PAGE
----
My children don't know what a computer is. All they know is they'll reach for my phone when they want to play a game. And that anytime they see a display, they want to see their favorite movie character. So they don't know a world in which there wasn't an Internet.
And that links to what you've since coined the participation age, where you describe all technology to be a social utility. Can you elaborate on that?
I don't think most of our generation can any longer distinguish between the business utility of the Internet and the social utility of the Internet. I think we all say, yes, I use it to communicate with my colleagues at work and communicate with my family. It's not like we have two networks or necessarily even two devices. How many of us want to have a phone they use for work and a phone they use on weekends, or a laptop they use for work and a laptop they use for weekends?
So I think the network has become an inextricable element in our social lives. I think governments recognize that now, they understand that it's core to societal progress and political progress, as much as it's core to economic progress. These are all the reasons why Sun's engagement with governments around the world and engagements with the open source and academic communities are all opening markets and opportunities. It's because people understand how important this technology, called the Internet, is to their future evolution and success.
Does it concern you though, amid the buzz around Web 2.0 and social networking sites, that Sun isn't exactly a new media company?
I think we're on more devices today than we were five years ago. So unless you discount the value of mobile phones in social networking, I would have a hard time believing we're less relevant to social networks.
We play a prominent role in almost every social networking site out there, whether they're paying us for the software they use, or simply using our open source platforms. We're certainly more integral today than we've ever been. And I don't care whether it's Twitter or Ning, or their moral equivalents across the world, I think every day there're new sets of social networking technologies that are evolving. And I think at some point, we'll stop using the word social networking and they'll become technologies and services that enable people to communicate.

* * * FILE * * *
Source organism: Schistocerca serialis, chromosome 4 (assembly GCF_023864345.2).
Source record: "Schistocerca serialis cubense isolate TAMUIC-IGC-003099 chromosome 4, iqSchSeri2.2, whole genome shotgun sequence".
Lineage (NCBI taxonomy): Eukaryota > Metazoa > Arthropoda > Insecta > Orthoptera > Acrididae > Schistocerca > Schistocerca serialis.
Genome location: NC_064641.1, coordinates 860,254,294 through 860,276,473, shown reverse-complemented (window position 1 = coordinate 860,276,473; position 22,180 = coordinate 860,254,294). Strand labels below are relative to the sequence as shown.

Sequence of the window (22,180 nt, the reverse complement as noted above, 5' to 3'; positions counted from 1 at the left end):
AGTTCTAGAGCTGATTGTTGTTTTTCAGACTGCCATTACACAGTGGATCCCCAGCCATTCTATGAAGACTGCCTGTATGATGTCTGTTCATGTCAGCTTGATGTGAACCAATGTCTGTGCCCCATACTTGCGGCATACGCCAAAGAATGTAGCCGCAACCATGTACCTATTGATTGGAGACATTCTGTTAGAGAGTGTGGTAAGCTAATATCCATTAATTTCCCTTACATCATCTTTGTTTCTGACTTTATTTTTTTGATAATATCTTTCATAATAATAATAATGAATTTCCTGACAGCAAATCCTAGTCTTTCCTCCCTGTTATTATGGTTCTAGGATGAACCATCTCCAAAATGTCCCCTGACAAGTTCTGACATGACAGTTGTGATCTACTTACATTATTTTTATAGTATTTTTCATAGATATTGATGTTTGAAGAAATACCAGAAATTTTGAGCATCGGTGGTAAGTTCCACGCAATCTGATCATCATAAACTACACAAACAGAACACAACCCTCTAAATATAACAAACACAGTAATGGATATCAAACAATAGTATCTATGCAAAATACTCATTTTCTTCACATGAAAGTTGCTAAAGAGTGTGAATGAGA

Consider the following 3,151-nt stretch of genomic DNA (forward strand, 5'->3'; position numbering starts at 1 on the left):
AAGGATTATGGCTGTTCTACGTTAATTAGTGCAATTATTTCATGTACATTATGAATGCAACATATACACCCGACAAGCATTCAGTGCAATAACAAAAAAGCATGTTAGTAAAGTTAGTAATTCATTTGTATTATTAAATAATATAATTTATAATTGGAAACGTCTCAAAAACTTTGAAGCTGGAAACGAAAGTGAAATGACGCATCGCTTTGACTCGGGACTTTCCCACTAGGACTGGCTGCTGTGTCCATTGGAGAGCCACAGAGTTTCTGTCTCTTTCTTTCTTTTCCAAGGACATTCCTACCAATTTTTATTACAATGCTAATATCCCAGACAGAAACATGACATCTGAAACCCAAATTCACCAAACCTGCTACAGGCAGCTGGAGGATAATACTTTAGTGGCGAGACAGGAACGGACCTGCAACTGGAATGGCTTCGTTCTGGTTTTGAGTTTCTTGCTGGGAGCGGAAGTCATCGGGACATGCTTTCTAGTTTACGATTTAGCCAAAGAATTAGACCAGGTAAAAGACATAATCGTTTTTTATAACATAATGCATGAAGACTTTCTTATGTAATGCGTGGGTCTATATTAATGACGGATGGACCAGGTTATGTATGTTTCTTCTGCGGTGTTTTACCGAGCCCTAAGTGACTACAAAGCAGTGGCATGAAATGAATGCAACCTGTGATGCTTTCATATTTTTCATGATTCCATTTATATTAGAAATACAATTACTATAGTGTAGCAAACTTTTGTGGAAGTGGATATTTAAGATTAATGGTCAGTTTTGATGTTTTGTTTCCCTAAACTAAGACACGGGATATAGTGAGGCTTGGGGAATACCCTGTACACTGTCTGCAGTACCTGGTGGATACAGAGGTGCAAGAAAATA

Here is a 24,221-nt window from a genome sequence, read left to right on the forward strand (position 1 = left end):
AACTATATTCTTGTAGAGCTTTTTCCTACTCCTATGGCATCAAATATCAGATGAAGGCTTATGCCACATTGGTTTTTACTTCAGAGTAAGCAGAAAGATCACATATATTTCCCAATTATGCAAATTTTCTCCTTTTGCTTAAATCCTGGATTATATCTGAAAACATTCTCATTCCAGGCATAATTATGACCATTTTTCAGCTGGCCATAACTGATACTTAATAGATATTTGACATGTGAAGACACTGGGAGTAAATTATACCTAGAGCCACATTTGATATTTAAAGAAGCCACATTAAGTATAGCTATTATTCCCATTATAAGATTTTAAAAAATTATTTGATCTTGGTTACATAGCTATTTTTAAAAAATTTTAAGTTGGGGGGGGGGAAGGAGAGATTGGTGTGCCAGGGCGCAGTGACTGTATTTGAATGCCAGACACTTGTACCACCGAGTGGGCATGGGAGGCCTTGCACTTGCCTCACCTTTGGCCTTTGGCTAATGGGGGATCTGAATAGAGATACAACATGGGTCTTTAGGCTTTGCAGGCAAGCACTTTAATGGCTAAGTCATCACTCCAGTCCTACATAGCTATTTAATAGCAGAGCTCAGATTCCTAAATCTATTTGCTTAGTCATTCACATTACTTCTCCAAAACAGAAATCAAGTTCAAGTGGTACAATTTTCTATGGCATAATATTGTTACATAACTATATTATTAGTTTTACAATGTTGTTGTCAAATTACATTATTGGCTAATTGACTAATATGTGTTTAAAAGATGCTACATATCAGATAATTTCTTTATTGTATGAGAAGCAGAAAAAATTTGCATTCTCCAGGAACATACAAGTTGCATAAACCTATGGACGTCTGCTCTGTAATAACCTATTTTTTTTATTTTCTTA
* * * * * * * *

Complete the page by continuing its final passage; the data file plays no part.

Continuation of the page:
Is your move to put Sun's corporate videos on YouTube and establish presence in Second Life, also a way to put the company's footprint on all these new media platforms and technologies?
The core of a technology company that wants to be relevant to the Internet is visibility. Your technology cannot be esoteric, it can't be proprietary and it can't be bottled up. Nor can your company be invisible or proprietary.
Our moves to make our company transparent are just like our moves to make our technologies and products transparent. It's to engage more market opportunities. There's certainly some theatre involved in showing up in Second Life. It's fun, it's very engaging and its very entertaining for people. We just did a launch event in Second Life, and it turned out to be a wonderful way to describe what goes on in microelectronics device.
But again, there's no end point. We haven't seen the last opportunity to get the message out. And frankly, we haven't invented the last technology to help others do the same.
Let's go back to social utility, which brings me to your utility computing model Sun Grid. This was launched in March 2006. Is it where you want it to be today in terms of availability and adoption?
No. I mean it's not, just to be frank. Partially that's because we targeted the hardest problem to go after, and that wasn't necessarily the broadest market opportunity. We targeted shared high-performance computing among commercial customers, which is as much my fault as everyone else's.
The problem with that is, first of all, commercial high-performance computing customers don't want to share their utilities, and multi-tenancy is the core of any successful utility. So the utility that we can't deliver to the marketplace, shared, just didn't achieve the level of economic success we wanted. So what we did was, we re-vectored it to go after the academic community and began building APIs (application programming interfaces) to enable people to syndicate in computing infrastructure into their applications.
And so, Sun Grid or Network.com today, is much more about targeting people who want to leverage computing cycles through Web service APIs into the applications and services that they deliver. But that's not right now. I don't think that's the core of what most startups, for example, would want. And so that's an area we're focused on improving because we want to participate in that market opportunity.
But is it still a key part of your strategy going forward?
It is, it is core to where we're ultimately heading. I expect the majority of customers we serve won't buy a product from Sun, they'll use a product from Sun.